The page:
Joko Widodo is the clear winner in Indonesia’s election. But will Prabowo concede? Indonesia commentator Jim Della-Giacoma reports.
Is it time for the general to get on his polo pony and ride off into the hills back to his ranch?
On Monday, The Jakarta Globe thought so. “Indonesia has decided”, screamed its headline. By adding up the results from 33 provincial election commissions, it calculated that Joko Widodo had received 53.2% of the national vote.
Infamous former special forces commander Prabowo Subianto, the paper said, had received only 46.8% support after almost 133 million Indonesians cast a valid vote on July 9 — a difference of more than 8.4 million ballots.
But the result is still not official, and Prabowo will not make the call to his opponents to concede defeat. The election commission must finish its public review and certification of the results from 33 provinces today before making a formal announcement.
Prabowo’s camp has alleged fraud and manipulation, and it is true Indonesia does not run flawless elections. All political parties try to buy votes; they even steal them from their own members. But research suggests this is an expensive and ineffective way to get elected. Indonesians are also comfortable with their imperfect electoral system. After the April legislative elections, one survey found 88% of Indonesians said they were satisfied with the way the polls were organised.
To succeed in a legal challenge, Prabowo will need to show any violations to be “structural, systematic and massive”. Election observers and the media have found lots of minor and scattered problems, but in an electoral event this big, none appear to be able to reach this high standard.
Despite these problems, The Globe and others have had the confidence to make the call in favour of Jokowi because of a remarkable and spontaneous crowd sourcing effort to tally the presidential election result. This is a different Indonesia to the usual cast of incompetent or corrupt characters portrayed in stories about Bali, boats and bombs. It is young, idealistic, tech-savvy and entrepreneurial.
Bound by law to tabulate votes on paper, the commission in 2014 made a half-hearted effort to computerise the process for adding up votes from 478,685 polling stations. From the legislative election in April, it started to scan and post on its website the results forms from each booth. Just when the election seemed threatened by dirty tricks and black ops, hundreds of anonymous contributors rallied on Facebook. They shared the burden of downloading the forms and collectively tabulated the results. Their bottom line matched the credible election day quick counts. As the official tabulation inched forward, the crowd sourced numbers have also tracked with official results from villages, districts, regencies, and provinces. Media websites soon followed the lead of this “election guard” movement.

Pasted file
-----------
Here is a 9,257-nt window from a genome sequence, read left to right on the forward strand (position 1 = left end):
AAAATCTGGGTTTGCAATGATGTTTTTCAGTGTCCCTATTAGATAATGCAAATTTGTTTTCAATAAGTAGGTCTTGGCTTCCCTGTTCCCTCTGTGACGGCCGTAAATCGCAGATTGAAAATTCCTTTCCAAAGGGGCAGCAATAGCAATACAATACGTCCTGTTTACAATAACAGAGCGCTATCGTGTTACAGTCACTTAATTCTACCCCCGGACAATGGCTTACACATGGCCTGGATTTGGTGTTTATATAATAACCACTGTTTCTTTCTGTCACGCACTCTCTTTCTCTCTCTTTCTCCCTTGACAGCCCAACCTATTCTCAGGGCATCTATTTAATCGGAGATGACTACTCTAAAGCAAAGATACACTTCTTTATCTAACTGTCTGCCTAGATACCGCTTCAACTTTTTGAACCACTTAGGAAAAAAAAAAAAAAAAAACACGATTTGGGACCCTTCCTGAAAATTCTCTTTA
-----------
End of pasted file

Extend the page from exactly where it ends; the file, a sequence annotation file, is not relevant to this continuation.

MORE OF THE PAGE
If he was listening to the chorus, Prabowo would have long ago conceded, but he is seemingly remains unconvinced by the data.
It was never a secret that he was behind. The national broadcaster, Radio Republic Indonesia, had forecast his defeat with a 52.5% -47.5% split in its election night quick count. Seven other reputable pollsters made the same call.
“Admitting defeat is noble”, outgoing president Susilo Bambang Yudhoyono said on Monday. Only a few weeks ago the notoriously indecisive president, in an unsubtle gesture, sent his son Edhie Baskoro Yudhoyono, dressed in white, to stand on stage behind Prabowo. Edhie, who is the Democrat Party’s secretary-general, represented the outgoing king, the same man who sat on the military honour council that recommended Prabowo’s dismissal in 1998 for the unauthorised kidnapping of activists.
This week SBY was playing peacemaker, inviting the two candidates to the palace to break the Ramadan fast together. To reassure a jittery nation, he encouraged everyone to play nice. His son is now tasked with explaining away the apparent about-face of the party founded by this father. Indonesia’s promiscuous political class is preparing once again to change sides. “Our position was neutral from the beginning, not siding with any faction,” said Edhie Baskoro Yudhoyono. “But the Democrat Party did not want to abstain, so we gave our vote to [Prabowo].”
Meanwhile, riot police protect the election commission and the constitutional court in Jakarta. Troops are guarding the main gateways to the capital. The police and military commanders have urged supporters not to misbehave and citizens not to be afraid.
“If [Jokowi] is certified as winning fairly, then I will concede,” Prabowo told the BBC on July 11. Indonesia is today waiting to see what kind of loser he will be.
*Jim Della-Giacoma is a visiting fellow in the Department of Social and Political Change in the School of International, Political and Strategic Studies at the Australian National University’s College of Asia and the Pacific